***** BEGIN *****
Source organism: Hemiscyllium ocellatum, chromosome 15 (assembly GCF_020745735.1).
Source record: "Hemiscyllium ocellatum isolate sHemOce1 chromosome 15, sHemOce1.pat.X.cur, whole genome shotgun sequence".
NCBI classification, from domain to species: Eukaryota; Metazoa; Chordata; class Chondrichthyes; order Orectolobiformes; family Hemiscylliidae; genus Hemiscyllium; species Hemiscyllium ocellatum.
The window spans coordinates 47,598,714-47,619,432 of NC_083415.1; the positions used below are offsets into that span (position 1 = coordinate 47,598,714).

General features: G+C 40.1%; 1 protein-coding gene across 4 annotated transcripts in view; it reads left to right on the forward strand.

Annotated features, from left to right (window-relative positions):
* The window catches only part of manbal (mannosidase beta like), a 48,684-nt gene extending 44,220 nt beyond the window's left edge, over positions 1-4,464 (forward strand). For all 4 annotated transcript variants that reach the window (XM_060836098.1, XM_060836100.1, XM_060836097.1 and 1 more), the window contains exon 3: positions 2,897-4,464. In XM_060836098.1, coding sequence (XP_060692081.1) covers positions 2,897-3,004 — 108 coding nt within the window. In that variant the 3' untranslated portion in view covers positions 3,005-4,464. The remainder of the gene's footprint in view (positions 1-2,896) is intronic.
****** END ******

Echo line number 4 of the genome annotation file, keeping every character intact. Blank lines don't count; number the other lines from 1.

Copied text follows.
The window spans coordinates 47,598,714-47,619,432 of NC_083415.1; the positions used below are offsets into that span (position 1 = coordinate 47,598,714).